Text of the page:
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An Analysis of Employees’ Recalled Role Negotiation Episodes
Unformatted Document Text:  Recalled Role Negotiation Episodes 24 et al., 1993) limit low LMX employees’ negotiating latitude. The emphasis on high LMX employees’ prowess, however, should not obscure several important aspects of role negotiation. First, as evident from tests of the hypotheses, LMX status in this study is not a good predictor of employees’ reported information giving or seeking behaviors or their engagement in problem-solving or simple requests. It is yet to be determined if the propensity to problem-solve or make simple requests over the course of a superior-subordinate relationship is due to the LMX relationship, the nature of the proposed role change, or employees intrinsic communication patterns. Nonetheless, the results of this study suggest that role negotiation transcends the simple dichotomies often associated with LMX theory, which would suggest that high LMX employees can - while low LMX employees can not - negotiate their roles. Second, while findings related to low LMX employees in this study should be viewed with caution, it is evident that low LMX employees do believe that they can negotiate their roles through problem-solving or making simple requests. Their success suggests that they were able to acquire information regarding their supervisor’s preferences and/or needs in order to present or arrive at an acceptable role change. Such information seeking (Ashford & Black, 1996; Miller, et al., 1996) may be indicative of individual’s overall reconnoitering pattern or isolated motivation to gather information to achieve a role change in a particular instance. Future role negotiation research should consider individual negotiation skills as some employees may readily accomplish role change through negotiation, regardless of their LMX status. Future investigations should also consider differences in supervisory negotiation skills (even among high LMX dyads) as some supervisors may be able to lead employees to or more quickly find integrative solutions. In considering the implications of low LMX employee role negotiation success, it is important to remember that roles are not static (Katz & Kahn, 1978), but constantly evolving (Jablin, 2001). Successful role negotiations and subsequent competent job performance, especially in the case of low LMX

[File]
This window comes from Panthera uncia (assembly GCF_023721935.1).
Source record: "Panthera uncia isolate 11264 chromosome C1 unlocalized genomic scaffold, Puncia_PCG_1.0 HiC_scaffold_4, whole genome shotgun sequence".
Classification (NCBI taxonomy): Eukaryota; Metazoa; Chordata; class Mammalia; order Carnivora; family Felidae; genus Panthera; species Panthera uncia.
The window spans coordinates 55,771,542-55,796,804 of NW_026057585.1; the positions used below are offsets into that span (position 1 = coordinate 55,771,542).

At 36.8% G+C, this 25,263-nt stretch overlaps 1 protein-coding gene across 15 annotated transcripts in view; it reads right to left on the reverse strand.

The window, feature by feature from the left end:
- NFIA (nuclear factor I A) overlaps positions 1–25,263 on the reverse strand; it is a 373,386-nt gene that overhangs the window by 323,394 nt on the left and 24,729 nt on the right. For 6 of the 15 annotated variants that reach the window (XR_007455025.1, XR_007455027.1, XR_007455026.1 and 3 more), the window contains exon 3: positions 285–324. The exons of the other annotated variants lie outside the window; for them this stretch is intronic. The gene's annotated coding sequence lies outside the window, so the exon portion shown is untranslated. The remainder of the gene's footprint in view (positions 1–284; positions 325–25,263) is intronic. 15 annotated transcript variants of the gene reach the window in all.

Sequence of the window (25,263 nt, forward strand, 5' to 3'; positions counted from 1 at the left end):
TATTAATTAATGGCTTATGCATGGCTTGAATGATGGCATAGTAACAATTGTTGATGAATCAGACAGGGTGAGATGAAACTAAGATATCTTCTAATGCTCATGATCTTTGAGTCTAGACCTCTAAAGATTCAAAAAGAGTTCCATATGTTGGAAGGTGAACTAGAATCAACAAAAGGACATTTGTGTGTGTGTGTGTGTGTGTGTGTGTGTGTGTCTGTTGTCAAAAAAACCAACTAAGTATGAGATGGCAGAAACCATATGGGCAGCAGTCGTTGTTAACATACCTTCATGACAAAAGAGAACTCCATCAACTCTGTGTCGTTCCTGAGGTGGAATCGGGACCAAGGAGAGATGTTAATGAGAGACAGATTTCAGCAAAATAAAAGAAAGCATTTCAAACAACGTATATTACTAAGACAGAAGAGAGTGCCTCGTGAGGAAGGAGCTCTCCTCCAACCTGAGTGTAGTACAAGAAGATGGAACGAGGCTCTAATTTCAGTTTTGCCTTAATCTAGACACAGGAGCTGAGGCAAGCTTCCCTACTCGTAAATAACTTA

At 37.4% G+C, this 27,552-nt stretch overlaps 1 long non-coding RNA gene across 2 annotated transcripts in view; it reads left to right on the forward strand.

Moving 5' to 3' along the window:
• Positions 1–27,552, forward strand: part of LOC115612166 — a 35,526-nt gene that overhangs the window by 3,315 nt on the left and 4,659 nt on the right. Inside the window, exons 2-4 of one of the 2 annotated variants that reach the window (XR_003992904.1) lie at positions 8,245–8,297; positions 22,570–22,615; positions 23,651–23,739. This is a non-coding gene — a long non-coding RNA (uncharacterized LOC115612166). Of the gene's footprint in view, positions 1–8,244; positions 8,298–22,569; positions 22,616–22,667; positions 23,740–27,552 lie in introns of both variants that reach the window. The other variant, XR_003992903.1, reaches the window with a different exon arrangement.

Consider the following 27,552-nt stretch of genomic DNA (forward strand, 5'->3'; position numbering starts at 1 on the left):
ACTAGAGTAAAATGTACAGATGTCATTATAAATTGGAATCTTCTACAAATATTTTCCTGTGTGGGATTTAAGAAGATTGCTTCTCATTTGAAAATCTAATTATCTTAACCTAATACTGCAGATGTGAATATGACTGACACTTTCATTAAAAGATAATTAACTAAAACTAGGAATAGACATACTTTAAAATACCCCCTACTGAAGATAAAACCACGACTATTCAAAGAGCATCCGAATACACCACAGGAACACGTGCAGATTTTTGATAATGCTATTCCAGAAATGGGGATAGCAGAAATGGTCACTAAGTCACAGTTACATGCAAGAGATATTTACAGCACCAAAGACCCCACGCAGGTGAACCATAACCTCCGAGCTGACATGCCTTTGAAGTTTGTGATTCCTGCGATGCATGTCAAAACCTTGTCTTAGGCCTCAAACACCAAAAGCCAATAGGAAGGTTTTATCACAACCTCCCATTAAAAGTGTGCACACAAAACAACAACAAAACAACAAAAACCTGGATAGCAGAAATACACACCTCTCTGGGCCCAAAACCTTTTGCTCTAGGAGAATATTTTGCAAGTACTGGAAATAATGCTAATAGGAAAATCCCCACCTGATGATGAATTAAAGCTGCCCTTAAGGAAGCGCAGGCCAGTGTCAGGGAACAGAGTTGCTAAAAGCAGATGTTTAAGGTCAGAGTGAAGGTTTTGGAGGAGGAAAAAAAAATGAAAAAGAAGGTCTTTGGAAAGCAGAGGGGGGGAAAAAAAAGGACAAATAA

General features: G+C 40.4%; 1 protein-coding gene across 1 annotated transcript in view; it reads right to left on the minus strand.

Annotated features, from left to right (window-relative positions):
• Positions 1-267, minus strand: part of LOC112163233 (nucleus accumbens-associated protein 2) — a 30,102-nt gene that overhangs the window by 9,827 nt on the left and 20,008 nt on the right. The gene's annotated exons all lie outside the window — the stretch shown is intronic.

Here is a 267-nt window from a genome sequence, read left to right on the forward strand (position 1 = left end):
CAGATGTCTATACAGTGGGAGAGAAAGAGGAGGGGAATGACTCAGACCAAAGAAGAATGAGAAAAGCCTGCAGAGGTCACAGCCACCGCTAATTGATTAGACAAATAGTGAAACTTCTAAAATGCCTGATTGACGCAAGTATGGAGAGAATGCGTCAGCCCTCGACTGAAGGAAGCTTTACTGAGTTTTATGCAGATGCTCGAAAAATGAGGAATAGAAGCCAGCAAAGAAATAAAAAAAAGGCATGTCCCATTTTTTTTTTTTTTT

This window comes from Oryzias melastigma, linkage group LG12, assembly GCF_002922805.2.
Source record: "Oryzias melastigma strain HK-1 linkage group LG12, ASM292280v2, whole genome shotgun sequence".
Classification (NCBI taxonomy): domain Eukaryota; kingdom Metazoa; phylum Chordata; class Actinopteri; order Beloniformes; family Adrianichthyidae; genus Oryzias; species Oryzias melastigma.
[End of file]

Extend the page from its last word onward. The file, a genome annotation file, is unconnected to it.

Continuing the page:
Authors: Callies, Letticia. and Miller, Vernon.
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Recalled Role Negotiation Episodes
24
et al., 1993) limit low LMX employees’ negotiating latitude.
The emphasis on high LMX employees’ prowess, however, should not obscure several
important aspects of role negotiation. First, as evident from tests of the hypotheses, LMX status in
this study is not a good predictor of employees’ reported information giving or seeking behaviors or
their engagement in problem-solving or simple requests. It is yet to be determined if the propensity
to problem-solve or make simple requests over the course of a superior-subordinate relationship is
due to the LMX relationship, the nature of the proposed role change, or employees intrinsic
communication patterns. Nonetheless, the results of this study suggest that role negotiation
transcends the simple dichotomies often associated with LMX theory, which would suggest that
high LMX employees can - while low LMX employees can not - negotiate their roles.
Second, while findings related to low LMX employees in this study should be viewed with
caution, it is evident that low LMX employees do believe that they can negotiate their roles through
problem-solving or making simple requests. Their success suggests that they were able to acquire
information regarding their supervisor’s preferences and/or needs in order to present or arrive at an
acceptable role change. Such information seeking (Ashford & Black, 1996; Miller, et al., 1996) may
be indicative of individual’s overall reconnoitering pattern or isolated motivation to gather
information to achieve a role change in a particular instance. Future role negotiation research should
consider individual negotiation skills as some employees may readily accomplish role change
through negotiation, regardless of their LMX status. Future investigations should also consider
differences in supervisory negotiation skills (even among high LMX dyads) as some supervisors
may be able to lead employees to or more quickly find integrative solutions. In considering the
implications of low LMX employee role negotiation success, it is important to remember that roles
are not static (Katz & Kahn, 1978), but constantly evolving (Jablin, 2001). Successful role
negotiations and subsequent competent job performance, especially in the case of low LMX


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